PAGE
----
Thursday, July 28, 2011

World Hepatitis Day - 2011

By Diane Forrest,

Today is World Hepatitis Day.  The purpose of this day is to make you aware of hepatitis, what it is, how you can get it, and ways to treat and prevent it.  Hepatitis is swelling and inflammation in the liver.   Hepatitis can be acute, meaning lasting less than 6 months, or chronic, lasting 6 months and longer.

There are several types of Hepatitis:

Hepatitis A found mostly in the stools and blood of an infected person about 15 - 45 days before symptoms occur and during the first week of illness.

You can catch hepatitis A if:
  • You eat or drink food or water that has been contaminated by stools (feces) containing the hepatitis A virus (fruits, vegetables, shellfish, ice, and water are common sources of the hepatitis A virus)
  • You come in contact with the stool or blood of a person who currently has the disease
  • A person with hepatitis A does not wash his or her hands properly after going to the bathroom and touches other objects or food
  • You participate in sexual practices that involve oral-anal contact

Hepatitis B can be spread through having contact with the blood, semen, vaginal fluids, and other body fluids of someone who already has a hepatitis B infection.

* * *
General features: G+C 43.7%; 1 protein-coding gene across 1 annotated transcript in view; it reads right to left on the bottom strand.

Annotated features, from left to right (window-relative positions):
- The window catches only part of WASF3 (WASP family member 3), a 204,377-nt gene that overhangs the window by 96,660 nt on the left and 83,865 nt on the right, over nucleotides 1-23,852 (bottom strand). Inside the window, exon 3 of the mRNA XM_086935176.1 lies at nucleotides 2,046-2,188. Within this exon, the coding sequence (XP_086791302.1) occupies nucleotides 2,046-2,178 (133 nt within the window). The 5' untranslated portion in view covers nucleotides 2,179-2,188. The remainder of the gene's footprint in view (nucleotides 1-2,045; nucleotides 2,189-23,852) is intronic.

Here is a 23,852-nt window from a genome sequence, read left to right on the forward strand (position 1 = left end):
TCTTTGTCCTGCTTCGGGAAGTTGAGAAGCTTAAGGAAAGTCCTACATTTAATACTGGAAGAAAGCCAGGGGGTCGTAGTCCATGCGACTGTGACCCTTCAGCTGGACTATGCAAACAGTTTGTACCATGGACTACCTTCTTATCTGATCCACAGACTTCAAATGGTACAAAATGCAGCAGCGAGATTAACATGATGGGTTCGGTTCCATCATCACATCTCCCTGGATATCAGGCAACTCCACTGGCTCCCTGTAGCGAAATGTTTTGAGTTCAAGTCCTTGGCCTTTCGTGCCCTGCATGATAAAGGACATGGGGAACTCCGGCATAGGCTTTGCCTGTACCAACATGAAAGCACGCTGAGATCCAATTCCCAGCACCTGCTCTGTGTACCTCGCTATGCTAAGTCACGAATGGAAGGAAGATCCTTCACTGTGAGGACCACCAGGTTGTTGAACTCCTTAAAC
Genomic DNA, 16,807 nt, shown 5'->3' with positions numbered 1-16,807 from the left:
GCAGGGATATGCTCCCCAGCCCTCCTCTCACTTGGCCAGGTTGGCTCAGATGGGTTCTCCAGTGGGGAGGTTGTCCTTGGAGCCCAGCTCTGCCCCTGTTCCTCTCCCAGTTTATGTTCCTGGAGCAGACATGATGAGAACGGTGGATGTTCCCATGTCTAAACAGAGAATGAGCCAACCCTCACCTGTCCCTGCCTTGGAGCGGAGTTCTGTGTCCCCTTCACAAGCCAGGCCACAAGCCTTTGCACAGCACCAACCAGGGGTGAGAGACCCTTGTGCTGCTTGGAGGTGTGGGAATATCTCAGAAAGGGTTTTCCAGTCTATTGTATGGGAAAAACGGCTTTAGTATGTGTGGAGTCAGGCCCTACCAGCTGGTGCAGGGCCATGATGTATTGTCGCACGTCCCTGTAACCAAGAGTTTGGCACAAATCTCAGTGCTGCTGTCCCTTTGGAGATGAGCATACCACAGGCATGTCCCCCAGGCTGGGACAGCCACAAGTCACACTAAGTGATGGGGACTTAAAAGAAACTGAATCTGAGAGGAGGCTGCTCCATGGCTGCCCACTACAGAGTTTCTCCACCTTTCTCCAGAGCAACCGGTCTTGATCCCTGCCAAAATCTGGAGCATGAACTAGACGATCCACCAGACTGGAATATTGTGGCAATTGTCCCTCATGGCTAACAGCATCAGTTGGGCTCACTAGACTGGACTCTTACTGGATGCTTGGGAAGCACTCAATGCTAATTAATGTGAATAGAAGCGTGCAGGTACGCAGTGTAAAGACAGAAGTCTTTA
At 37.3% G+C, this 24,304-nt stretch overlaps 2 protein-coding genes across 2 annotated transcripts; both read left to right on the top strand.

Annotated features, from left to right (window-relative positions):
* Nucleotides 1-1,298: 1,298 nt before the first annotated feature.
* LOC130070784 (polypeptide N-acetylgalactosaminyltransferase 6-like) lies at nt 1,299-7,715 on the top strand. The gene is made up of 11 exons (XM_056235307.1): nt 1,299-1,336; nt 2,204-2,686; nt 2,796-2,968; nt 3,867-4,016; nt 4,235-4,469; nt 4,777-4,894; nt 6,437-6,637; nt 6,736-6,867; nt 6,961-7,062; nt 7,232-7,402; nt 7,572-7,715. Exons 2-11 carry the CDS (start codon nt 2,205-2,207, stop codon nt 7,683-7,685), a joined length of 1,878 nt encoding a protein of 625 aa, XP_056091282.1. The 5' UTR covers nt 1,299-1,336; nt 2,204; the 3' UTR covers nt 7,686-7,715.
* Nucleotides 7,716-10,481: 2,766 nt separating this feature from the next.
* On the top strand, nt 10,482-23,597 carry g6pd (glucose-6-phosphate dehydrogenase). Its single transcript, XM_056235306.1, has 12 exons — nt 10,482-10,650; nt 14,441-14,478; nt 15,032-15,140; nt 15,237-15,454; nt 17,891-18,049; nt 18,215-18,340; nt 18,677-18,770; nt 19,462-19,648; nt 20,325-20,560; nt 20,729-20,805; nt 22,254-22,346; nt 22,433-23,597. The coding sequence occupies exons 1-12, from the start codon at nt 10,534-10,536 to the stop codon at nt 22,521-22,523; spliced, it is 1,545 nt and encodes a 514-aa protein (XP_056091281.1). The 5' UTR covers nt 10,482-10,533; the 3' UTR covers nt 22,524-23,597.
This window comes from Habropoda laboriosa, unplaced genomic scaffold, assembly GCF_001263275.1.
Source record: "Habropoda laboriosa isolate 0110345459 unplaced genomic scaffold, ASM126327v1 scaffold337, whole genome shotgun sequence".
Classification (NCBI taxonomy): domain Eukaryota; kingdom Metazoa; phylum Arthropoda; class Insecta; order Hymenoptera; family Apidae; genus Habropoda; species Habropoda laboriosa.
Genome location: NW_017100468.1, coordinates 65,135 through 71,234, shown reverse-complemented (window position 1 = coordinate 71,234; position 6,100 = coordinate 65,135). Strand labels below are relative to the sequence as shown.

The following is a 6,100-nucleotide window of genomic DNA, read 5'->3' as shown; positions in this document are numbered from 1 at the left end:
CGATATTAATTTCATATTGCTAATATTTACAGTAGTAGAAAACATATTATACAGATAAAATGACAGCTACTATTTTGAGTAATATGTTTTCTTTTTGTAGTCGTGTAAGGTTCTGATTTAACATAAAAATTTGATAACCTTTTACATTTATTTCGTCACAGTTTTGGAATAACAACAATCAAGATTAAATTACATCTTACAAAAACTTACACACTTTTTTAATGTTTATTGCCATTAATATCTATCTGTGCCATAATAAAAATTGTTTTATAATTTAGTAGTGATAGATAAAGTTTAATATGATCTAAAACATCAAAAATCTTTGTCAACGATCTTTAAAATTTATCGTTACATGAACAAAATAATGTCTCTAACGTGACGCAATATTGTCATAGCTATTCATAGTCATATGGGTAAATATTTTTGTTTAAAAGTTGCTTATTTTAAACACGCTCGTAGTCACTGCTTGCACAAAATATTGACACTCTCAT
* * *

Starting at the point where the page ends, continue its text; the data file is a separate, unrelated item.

Infection can be spread through:
Blood transfusions (not common in the United States)
Direct contact with blood in health care settings
Sexual contact with an infected person
Tattoo or acupuncture with unclean needles or instruments
Shared needles during drug use
Shared personal items (such as toothbrushes, razors, and nail clippers) with an infected person

Hepatitis C is caused by the hepatitis C virus (HCV). It is transfered from someone who has the virus.

Other Causes:
  • Infections from viruses (such as hepatitis A, B, or C), bacteria, or parasites
  • Liver damage from alcohol, poisonous mushrooms, or other poisons
  • Medications, such as an overdose of acetaminophen, which can be deadly

  • Abdominal pain or distention
  • Breast development in males
  • Dark urine and pale or clay-colored stools
  • Fatigue
  • Fever, usually low-grade
  • General itching
  • Jaundice (yellowing of the skin or eyes)
  • Loss of appetite
  • Nausea and vomiting
  • Weight loss

Diagnosing is done by physical exam and blood testing such as liver function tests.


For Hepatitis A and B there is no specific treatment.  Avoid alcohol and other toxins such as acetaminophen.  The body will recover anywhere from3 to 6 months usually without any permanent damage.  For Hepatitis C there are several medications that can be prescribed for treatment.  For more severe cases a liver transplant may be required.

  • A vaccine is available and is highly recommended for people who are in high risk profession such as health care and other service related fields. 
  • Always wash your hands after using the bathroom and especially before preparing foods.
  • Limit use of alcohol and drugs toxic to the liver
  • Be aware of food preparation while traveling in other countries
  • Be alert when coming in contact with blood and other body fluids.

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